Sectorial brands
Why countries should invest in
sectorial brands?
 Each country has its own export strategy, focusing on several product categories and on
different markets
 Developing a sectorial brand takes years and needs investments, government and
public support

 New Zealand has invested in developing the brand “Manuka Honey”, which is
supported by the national image (100% pure NZ) - New Zealand’s manuka honey is the
most expensive in the world and receives a significant premium over other suppliers.
Manuka honey – a brand of New
Zealand
 Active manuka honey has scientifically proven health giving properties which are driving global demand
across a range of outlets, from pharmacies through to hospitals. Manuka is the “perfect product” - sweet,
natural, guilt-free, convenient, health giving and scientifically proven – wrapped in the clean imagery of
New Zealand and packaged in a wide range of forms.
 The activity in manuka honey is unique to NZ, creating a highly defensible barrier to competition (and it is
not economic to farm manuka trees).
 Manuka is the “perfect product” - sweet, natural, guilt-free, convenient, health giving and scientifically
proven – wrapped in the clean imagery of New Zealand and packaged in a wide range of forms.
 Manuka is a scalable platform with the potential for a full range of product line extensions. Once developed,
strong brands can be leveraged into food, beverages, nutraceuticals and the health & beauty care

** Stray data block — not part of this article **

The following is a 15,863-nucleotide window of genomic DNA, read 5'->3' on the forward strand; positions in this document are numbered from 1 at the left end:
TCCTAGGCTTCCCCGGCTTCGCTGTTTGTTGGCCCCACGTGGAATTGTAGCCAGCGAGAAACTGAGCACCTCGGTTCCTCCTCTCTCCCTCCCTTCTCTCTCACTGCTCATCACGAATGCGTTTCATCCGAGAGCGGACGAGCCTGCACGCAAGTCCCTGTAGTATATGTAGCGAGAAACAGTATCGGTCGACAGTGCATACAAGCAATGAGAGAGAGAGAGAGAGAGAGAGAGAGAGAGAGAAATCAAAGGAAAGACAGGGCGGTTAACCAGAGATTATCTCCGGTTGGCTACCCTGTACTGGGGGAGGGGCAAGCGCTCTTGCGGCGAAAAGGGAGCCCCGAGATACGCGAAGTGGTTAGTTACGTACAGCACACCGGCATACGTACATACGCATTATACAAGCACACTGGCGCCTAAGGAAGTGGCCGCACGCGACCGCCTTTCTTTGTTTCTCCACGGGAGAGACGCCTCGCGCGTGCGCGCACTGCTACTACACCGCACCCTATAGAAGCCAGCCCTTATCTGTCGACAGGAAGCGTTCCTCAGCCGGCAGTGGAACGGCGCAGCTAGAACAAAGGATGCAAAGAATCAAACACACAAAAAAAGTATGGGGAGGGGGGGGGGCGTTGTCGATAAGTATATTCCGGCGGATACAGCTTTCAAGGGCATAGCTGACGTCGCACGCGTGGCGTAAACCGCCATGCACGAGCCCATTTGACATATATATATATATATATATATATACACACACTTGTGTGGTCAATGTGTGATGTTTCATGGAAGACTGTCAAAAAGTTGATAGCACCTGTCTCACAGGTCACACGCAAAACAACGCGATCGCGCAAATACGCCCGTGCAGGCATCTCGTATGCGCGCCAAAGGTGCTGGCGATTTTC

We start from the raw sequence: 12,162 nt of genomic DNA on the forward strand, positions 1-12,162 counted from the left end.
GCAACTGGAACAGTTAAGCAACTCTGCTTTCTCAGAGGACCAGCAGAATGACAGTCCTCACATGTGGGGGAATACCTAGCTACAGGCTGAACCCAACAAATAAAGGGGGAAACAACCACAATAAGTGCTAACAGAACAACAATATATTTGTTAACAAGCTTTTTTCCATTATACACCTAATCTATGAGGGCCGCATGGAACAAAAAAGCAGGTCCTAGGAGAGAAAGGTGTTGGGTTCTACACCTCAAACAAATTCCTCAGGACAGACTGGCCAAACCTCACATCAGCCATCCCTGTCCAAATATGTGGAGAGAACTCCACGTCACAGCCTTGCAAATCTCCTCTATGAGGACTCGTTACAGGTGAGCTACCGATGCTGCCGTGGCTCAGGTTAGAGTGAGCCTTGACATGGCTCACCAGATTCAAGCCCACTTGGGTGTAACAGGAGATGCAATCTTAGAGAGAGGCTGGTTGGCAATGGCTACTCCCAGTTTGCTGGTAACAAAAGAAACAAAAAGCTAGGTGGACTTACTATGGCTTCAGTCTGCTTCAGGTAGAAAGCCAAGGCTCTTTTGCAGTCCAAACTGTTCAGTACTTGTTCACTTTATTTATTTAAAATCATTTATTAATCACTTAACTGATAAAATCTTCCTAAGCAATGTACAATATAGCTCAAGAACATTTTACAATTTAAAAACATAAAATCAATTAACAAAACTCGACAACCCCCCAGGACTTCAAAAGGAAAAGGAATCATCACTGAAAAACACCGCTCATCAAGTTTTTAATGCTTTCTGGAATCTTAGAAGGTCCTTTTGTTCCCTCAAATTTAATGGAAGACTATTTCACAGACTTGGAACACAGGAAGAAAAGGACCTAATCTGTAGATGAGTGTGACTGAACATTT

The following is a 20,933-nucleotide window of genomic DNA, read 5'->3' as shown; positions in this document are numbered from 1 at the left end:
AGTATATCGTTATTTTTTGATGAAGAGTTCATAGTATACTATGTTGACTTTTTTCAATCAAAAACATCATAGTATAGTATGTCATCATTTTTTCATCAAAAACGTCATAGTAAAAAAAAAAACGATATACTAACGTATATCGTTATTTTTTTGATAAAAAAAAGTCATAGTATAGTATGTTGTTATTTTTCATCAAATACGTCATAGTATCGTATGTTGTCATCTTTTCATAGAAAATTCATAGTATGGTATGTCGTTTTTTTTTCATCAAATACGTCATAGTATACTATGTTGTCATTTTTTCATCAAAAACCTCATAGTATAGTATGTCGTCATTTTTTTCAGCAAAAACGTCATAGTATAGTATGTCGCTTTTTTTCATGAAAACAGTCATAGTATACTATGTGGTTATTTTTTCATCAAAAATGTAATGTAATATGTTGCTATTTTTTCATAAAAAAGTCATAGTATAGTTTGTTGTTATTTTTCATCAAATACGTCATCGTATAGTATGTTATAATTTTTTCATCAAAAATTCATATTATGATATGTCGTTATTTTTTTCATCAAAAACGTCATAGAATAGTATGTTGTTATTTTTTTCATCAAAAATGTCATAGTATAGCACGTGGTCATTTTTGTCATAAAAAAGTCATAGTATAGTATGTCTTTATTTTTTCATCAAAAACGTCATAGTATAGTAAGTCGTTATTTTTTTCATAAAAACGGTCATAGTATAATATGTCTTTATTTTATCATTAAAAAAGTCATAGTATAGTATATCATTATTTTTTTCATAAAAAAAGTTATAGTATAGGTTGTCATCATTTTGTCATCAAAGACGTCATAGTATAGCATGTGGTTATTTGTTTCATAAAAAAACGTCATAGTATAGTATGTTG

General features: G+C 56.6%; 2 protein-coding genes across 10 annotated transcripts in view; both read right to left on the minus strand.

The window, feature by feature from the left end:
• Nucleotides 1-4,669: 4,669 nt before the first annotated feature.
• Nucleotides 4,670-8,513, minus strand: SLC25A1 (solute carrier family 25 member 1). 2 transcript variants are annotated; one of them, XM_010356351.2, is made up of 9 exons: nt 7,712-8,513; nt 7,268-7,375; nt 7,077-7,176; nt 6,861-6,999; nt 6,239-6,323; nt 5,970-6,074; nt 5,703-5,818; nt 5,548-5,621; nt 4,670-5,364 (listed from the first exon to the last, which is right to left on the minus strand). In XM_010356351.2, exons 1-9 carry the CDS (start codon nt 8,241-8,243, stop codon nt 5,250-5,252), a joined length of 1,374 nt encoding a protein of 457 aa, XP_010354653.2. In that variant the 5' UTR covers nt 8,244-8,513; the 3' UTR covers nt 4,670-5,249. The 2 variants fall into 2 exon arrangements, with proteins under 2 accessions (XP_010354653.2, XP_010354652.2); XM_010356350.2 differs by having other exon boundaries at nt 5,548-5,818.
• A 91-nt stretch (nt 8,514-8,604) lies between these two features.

 The on-going international success of manuka honey is driving the growth of the total New Zealand honey
industry. Also, it is used to advertise for FDI to New Zealand.
2016

206.1 mil. $

increased 40 times
in 17 years
2016
NZ – 21.4 $/kg
China – 2.1 $/kg

Price for NZ honey–


10 times higher !!!

Bulk honey accounted for


only 560 tonnes (6%) of
export volume, down
from a peak of 3799
tonnes (51 %) in 2009
Potential for our countries ?
 Honey exports in 2016 & average prices per unit
 IT – 38,2 mil. $ / 4,89 $
 UA – 108 mil. $ / 1,89 $
 RO – 41,5 mil. $ / 4,00 $
 GE – 0,02 mil. $
 MD – 8,8 mil. $ / 2,80 $
 AR – n/a
 My customers
- a group of companies that has 25% share of Romanian honey exports (conventional and organic-bio);
 nowadays they export in bulk (300 Kg barrels) to Germany, UK etc.
 I helped them to finance a new production line, to create their own brand and to attack the retail
market with smaller packages
Potential for our countries?
Find the product!
 Wine exports – value / prices per unit

 Italy – 6222 mil.$ / 2,99 $


 Georgia – 113,5 mil.$ / 3$
 Moldova – 108 mil.$ / 0,8 $
 Romania – 22,7 mil.$ / 1,76 $
 Ukraine – 17,2 mil.$ / 0,5 $
 Armenia – 6,2 mil. $ / 1,96 $
COO & product / services brands
 COO influence Brand Equity (awareness, perceived quality, loyalty, brand
associations, buying intentions)

 Brands either brag with their country of origin,


they display it, or they hide it

 COO – it may be different in developed vs emerging markets, in traditional


vs new markets

 E.g. Adrem Invest acquiring http://www.mtag-switzerland.com/


Role of the government in COO

 Care about the country brand image, have a strategy, communicate


 Develop sectorial brands, in line with the country image
 Encourage some value added sectors
 Support SMEs for exporting and internationalization
 market research, intellectual property, legal support, training, access to
finance
 Public recognition for companies that have international success -
(e.g. International Enterprise Singapore)
Role of the business sector
 Focus on the competitive sectors of your country’s economy
 Don’t focus just on your company or your brand, and on winning in
front of competitors
 What if you could cooperate in order to develop the sectorial brand?
 Imagine you have one of the 10 guesthouses in a village – wouldn’t it
be easier to first build the destination image, together with your
competitors, in order to increase the number of tourists coming to
that village?